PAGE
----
On preaching

The Guardian (online) is running a series on preaching, trying to measure the health of the medium, and debating whether it has a future.

Simon Jenkins of the Ship of Fools comments on the lease of life that sermons have received from digital media, not least from YouTube. But what's also interesting is his passing comment that "preaching remains a significant event in churches", in other words, not just online but in the hard reality of church-bound worship. This rather belies the assertion in the opener from the Guardian, that "the one form of preaching that seems to have died in the West is the traditional delivery from a pulpit".

 I think this captures one of the strange things about modern church culture. There is a received wisdom that says that preaching is dead and belongs to the past, yet Sunday by Sunday thousands of sermons are preached without excessive objection from the listeners (we'll come back to that later). This is a good reminder to us that we shouldn't believe everything that people tell us. The church seems to have more than its share of people who don't allow the facts to stand in the way of a good opinion, and the "preaching is dead" brigade are a good example. It's possible to make a really forceful case for the death of the sermon, but sadly for those who make it, the one thing lacking is evidence.

So how can we explain the persistent survival of the sermon, despite the attempts of some to kill it off? A number of points suggest themselves.

  1. A revival of rhetoric. The art of speaking has seen something of a revival in recent years.  Politicians, notably Barack Obama, have honed the art of communicating from the podium. People make careers out of public speaking. The rise of the "inspirational speaker" as a career description is very recent. In the light of all this, the idea that the sermon employs a dead mode of communication is starting to look a bit silly.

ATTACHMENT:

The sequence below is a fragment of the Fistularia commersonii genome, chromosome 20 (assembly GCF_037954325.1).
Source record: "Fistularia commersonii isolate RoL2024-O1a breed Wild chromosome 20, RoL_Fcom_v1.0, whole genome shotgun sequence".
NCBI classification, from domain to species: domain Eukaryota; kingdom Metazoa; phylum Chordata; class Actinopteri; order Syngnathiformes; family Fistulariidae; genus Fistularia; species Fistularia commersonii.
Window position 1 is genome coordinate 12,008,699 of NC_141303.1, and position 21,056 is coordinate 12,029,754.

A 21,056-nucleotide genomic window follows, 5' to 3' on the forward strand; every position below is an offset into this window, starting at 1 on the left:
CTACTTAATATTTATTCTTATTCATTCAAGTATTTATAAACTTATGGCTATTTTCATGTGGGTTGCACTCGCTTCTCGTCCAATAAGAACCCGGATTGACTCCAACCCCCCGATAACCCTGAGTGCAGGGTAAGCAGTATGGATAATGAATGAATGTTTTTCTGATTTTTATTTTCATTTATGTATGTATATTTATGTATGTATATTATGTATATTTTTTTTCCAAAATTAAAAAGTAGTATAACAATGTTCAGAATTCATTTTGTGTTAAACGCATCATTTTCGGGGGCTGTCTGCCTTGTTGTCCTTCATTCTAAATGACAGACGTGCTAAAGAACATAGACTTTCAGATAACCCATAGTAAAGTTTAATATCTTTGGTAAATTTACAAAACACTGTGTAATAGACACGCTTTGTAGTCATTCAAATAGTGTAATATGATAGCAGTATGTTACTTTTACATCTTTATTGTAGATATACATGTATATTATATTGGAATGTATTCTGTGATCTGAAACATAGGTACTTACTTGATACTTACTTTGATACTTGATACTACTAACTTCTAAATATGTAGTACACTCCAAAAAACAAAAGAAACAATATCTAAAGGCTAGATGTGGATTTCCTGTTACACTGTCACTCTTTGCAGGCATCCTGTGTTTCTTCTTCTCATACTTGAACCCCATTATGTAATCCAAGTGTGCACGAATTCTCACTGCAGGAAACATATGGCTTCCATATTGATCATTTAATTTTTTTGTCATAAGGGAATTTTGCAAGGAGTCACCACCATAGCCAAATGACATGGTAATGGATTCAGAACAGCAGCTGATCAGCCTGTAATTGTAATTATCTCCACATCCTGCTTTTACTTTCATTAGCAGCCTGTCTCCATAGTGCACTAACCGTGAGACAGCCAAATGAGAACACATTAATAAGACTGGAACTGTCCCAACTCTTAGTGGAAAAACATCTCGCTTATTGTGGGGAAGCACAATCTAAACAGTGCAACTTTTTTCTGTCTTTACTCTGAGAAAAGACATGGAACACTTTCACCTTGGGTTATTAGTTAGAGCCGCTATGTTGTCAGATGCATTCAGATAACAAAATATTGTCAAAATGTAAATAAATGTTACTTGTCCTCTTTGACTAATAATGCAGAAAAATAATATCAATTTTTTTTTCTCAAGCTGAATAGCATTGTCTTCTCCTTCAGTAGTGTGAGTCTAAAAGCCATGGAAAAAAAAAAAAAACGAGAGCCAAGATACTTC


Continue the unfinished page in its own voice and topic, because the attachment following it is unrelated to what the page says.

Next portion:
2. Online media.  As Simon Jenkins points out, sermons get a new lease of life on the web.  Recording technology made it possible for a sermon to be heard outside the church where it was first preached. But now, with the advent of video streaming and YouTube, a sermon preached one Sunday morning can be available to anyone in the world with a broadband connection. The sermons of American megapastors are viewed by tens of thousands. Preaching that hits home with people will have an impact that isn't just a single hit, but a wave that rolls and rolls.
  3. Preaching isn't just education.  One of the things that fuelled the idea that the sermon was dead was the assertion that preaching was out of touch with modern educational practice. "How many teachers would go into a classroom and just talk at their pupils for 45 minutes?" we would be asked. But it's not a good comparison. It's true that many churches have tended to treat the sermon as a purely educational exercise, especially my own evangelical community, with our emphasis on "good teaching".  And teaching is no doubt an element of any good sermon.  But a sermon isn't a lesson, it's much more than that. 
  4. Lack of quality. If the only wine you'd ever tasted was Liebfraumilch at student parties, you might reasonably conclude that wine is a liquid better used as mouthwash than for drinking purposes. Similarly a lot of people have concluded that preaching is rubbish because that is what their experience suggests.  But in reality there's a lot of good stuff out there, and it's easy to tell the difference once you've tried it.